Sir Elton John will get a fine taste of Hawke's Bay and a guaranteed sell-out crowd will get to see the artist voted by Billboard as the most successful performing male solo artist of all time at the 2020 Mission Concert.

The announcement was made on Sunday, just four days out from the Phil Collins concert and Sports and Entertainment's (SEL) managing director Basil Scaffaldi described securing both artists as "two of the greats of all time, back to back."

Sir Elton's concert is scheduled for Saturday February 8 2020 and Mission Members Concert Club exclusive pre-sales of tickets will be available from 9am next Tuesday, February 12 .

They will be the same general admission price of the Phil Collins tickets — $155.


His appearance at the Mission will be part of this remarkable three-year Farewell Yellow Brick Road tour which kicked off in the USA in September last year.

Sir Elton will be doing about 300 shows across five continents and part of the schedule had him lining up Australia and New Zealand.

So the negotiations began.

SEL's concert director Garry Craft said they had always wanted to get Sir Elton on stage at the Mission as he was always top of the list in the database surveys they undertook.

"We have always had him on the agenda but just hadn't been able to seal it — so this is brilliant."

He said Sir Elton's production people "scoped out" the Mission and also spoke with other management crews who had been to the venue.

The timing was perfect, as Sir Elton would be touring Australia from November 2019 for 15 concerts through until January 31 — then there was the New Zealand leg.

"And we got him — the dates worked out," Scaffaldi said.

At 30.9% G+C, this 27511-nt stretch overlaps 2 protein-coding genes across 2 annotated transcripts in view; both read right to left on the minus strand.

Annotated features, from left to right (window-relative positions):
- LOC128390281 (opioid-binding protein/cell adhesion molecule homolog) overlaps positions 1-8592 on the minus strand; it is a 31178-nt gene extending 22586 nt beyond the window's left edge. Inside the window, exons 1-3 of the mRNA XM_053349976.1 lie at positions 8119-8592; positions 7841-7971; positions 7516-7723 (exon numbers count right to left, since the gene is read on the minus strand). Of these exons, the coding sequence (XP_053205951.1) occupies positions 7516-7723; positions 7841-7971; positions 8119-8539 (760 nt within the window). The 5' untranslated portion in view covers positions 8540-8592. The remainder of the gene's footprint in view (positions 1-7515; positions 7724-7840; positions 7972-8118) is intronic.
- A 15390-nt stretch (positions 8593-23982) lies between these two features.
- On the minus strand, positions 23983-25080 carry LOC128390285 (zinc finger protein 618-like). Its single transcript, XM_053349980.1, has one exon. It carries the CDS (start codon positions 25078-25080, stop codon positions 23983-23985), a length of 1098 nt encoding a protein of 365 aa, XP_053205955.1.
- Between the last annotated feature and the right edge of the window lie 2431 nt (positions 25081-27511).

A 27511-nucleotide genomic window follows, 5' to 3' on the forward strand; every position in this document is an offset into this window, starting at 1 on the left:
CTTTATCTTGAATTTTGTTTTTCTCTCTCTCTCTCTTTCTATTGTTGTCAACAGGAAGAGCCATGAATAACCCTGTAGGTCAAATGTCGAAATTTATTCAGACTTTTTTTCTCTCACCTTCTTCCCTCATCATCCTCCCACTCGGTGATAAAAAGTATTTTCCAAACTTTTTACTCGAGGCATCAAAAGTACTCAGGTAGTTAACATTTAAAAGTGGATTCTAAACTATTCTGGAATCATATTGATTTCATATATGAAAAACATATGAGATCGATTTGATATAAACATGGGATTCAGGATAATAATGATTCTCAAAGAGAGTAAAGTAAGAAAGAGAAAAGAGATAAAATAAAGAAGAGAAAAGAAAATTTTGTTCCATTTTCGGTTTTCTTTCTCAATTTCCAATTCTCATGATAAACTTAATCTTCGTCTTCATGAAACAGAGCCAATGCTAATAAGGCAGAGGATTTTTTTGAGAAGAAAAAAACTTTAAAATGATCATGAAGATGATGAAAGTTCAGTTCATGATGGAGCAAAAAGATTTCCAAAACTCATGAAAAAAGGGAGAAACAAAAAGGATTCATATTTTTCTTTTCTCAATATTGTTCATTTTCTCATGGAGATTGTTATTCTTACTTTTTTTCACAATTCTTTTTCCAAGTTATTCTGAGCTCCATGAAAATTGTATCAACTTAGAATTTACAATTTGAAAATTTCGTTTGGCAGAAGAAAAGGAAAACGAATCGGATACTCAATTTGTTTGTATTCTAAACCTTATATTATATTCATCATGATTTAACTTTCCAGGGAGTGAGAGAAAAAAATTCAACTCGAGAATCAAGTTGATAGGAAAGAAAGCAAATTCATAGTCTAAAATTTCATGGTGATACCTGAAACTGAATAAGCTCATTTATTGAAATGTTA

"It is so good because he epitomises what the Mission is all about," he said, adding that the venue had created international acclaim with artists.

"Rod Stewart called it one of the best places he had performed at — it is a very place and now we have secured another very special artist."

James Erskine, chairman of SEL said New Zealand's love affair with Sir Elton went back decades and said the great tour would see him performing songs that had been "the soundtrack of our lives."

Mission Estate chief executive Peter Holley said he was "absolutely delighted" — more so as a few years back some people were questioning whether the Mission Concert could survive.

"But we are still getting very big names — and from the entertainment perspective we have put Hawke's Bay on the map."

Announcing the date more than a year out from the concert was a first for the Mission, and was made possible by the finely-tuned future schedule of Sir Elton's tour.

Craft said the production had a travelling crew of 90 and there were 12 in the band.

It had two vast sets so one could be put up and prepared while the other, from a previous night's show, could be taken down and packed up.

Sir Elton, who last played in New Zealand in 2015, posted a message to his fans.

"I can't wait to be with you again — it's now 48 years since my first ever New Zealand concert," he said.

"This tour will see my 12th concert in Auckland m my second in Dunedin and my first performance in Hawke's Bay (and) I am thrilled that this final tour will see me and the band playing somewhere new in your great country."

His New Zealand leg will see him at the Forsyth Barr Stadium in Dunedin on February 4, The Mission on February 8 and Mt Smart Stadium on February 9.